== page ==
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Dr.Steve.Guendert

The IBM zEnterprise EC12-Brocade DCX 8510 Sportscar-Tire Extrapolation

by Dr.Steve.Guendert on ‎09-14-2012 09:16 AM (672 Views)

Greetings!  I recently returned from a 3 week long around the world business trip to Brazil and Australia.  I had a wonderful time meeting with many of our valued customers and OEM partners and would like to publicly thank them for their tremendous hospitality. I also would like to thank my Brazilian and Australian Brocade colleagues for their wonderful hospitality.  In the rest of today's blog post I would like to talk about the zEC12, DCX 8510, cars and tires.  

 

zEnterprise EC12

 

On 28 August 2012 IBM announced the zEnterprise EC12 (aka zEC12).  For those of you who have read the full IBM announcement you're well aware that it is quite an impressive machine in terms of performance, scalability, and management.  I'd like to focus on the channel subsystem enhancements introduced with the zEC12. They all deal with a topic very important to many of you (and near and dear to yours truly) and that is performance of the FICON environment.

 

IBM has enhanced the I/O subsystem of the zEC12 to provide improved throughput and I/O service times when abnormal conditions occur.  These abnormal conditions include multi-system resource contention in the storage area network (SAN) or at the control unit ports, SAN congestion, improperly defined SAN configurations, dynamic changes in fabric routing, firmware failures, hardware failures (such as link speeds not initializing correctly), cabling errors, and destination port congestion. When these abnormal conditions occur they can cause an imbalance in I/O performance characteristics (such as latency and throughput) across a set of channel paths to the control unit. The zEC12 channel subsystem is designed  to intelligently utilize the channels that provide optimal performance. This enhancement is accomplished by exploiting the in-band I/O instrumentation and metrics of the System z FICON and System z High Performance FICON (zHPF) protocols and new intelligent algorithms in the channel subsystem designed to exploit this information. When conditions occur that cause an imbalance in performance (I/O latency/throughput) the channel subsystem will bias the path selection away from poorer performing paths toward the well performing paths. This channel subsystem enhancement is exclusive to zEC12, is supported on all FICON channels when configured as CHPID type FC, and is transparent to the operating system. To coincide with these enhancements, IBM introduced an enhancement to the RMF Direct Access Device Activity report.  This enhancement is Average Interrupt Delay Time (AVG INT DLY).  The average interrupt delay time is measured in units of milliseconds encountered for I/O requests to a device. For each I/O request, the time is measured from when a subchannel is made status pending with primary status to when the status is cleared by TSCH and executed in the operating system.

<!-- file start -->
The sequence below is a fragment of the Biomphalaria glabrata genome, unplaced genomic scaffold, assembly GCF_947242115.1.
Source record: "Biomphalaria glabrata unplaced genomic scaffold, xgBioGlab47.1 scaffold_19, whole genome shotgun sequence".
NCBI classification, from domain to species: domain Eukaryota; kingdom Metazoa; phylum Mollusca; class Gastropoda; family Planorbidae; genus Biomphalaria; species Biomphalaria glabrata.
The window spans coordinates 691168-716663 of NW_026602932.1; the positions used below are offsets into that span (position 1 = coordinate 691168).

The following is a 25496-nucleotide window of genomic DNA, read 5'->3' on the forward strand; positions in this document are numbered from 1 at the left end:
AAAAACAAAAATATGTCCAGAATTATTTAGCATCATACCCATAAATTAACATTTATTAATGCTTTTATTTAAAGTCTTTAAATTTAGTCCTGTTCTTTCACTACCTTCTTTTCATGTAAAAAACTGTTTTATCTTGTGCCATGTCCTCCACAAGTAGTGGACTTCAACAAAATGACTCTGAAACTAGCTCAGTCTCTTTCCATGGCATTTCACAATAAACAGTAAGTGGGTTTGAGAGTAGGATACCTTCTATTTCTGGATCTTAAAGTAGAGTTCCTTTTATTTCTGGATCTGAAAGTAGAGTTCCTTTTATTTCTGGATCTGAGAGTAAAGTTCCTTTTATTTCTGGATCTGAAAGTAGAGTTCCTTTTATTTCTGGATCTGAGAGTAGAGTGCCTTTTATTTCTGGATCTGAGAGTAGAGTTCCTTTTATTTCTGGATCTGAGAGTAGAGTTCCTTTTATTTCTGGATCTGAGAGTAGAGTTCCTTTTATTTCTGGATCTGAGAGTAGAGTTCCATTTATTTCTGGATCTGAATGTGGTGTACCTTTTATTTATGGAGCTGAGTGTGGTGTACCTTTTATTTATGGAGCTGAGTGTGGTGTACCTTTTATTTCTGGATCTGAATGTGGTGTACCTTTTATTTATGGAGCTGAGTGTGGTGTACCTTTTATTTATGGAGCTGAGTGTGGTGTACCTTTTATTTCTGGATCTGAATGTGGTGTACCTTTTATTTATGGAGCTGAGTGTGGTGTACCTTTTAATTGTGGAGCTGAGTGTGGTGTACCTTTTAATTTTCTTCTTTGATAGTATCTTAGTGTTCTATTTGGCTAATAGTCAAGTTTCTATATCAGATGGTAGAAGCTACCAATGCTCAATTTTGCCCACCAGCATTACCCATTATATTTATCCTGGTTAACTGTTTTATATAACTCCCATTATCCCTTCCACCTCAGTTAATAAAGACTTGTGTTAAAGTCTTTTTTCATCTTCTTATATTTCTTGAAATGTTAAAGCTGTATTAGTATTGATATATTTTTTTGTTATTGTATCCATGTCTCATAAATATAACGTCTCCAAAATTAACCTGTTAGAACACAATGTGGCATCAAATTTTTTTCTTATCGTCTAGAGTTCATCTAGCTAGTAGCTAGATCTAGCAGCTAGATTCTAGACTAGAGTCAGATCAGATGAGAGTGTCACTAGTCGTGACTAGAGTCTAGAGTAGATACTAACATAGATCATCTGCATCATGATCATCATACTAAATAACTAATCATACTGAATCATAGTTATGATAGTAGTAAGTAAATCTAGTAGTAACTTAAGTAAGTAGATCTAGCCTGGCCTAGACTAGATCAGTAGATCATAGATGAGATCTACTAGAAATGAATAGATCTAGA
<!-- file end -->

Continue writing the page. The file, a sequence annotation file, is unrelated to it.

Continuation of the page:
To unleash the full power and capabilities of the new zEC12, IBM announced qualified support for Brocade DCX and DCX 8510 Backbones, 5100 and 5300 switches and Brocade 7800/FX8-24 extension platforms at General Availability (GA) of the zEC12.  As previously announced in IBM and Brocade Statements of Direction, ESCON channels and legacy SAN platforms, including the Brocade M6140 and Mi10K directors and USD-X and Edge 3000 extension devices, are not qualified or supported on the new zEC12. A brief analogy will help explain why.  Some of you whom I have met with recently have heard Steve's tire analogy before so please bear with me.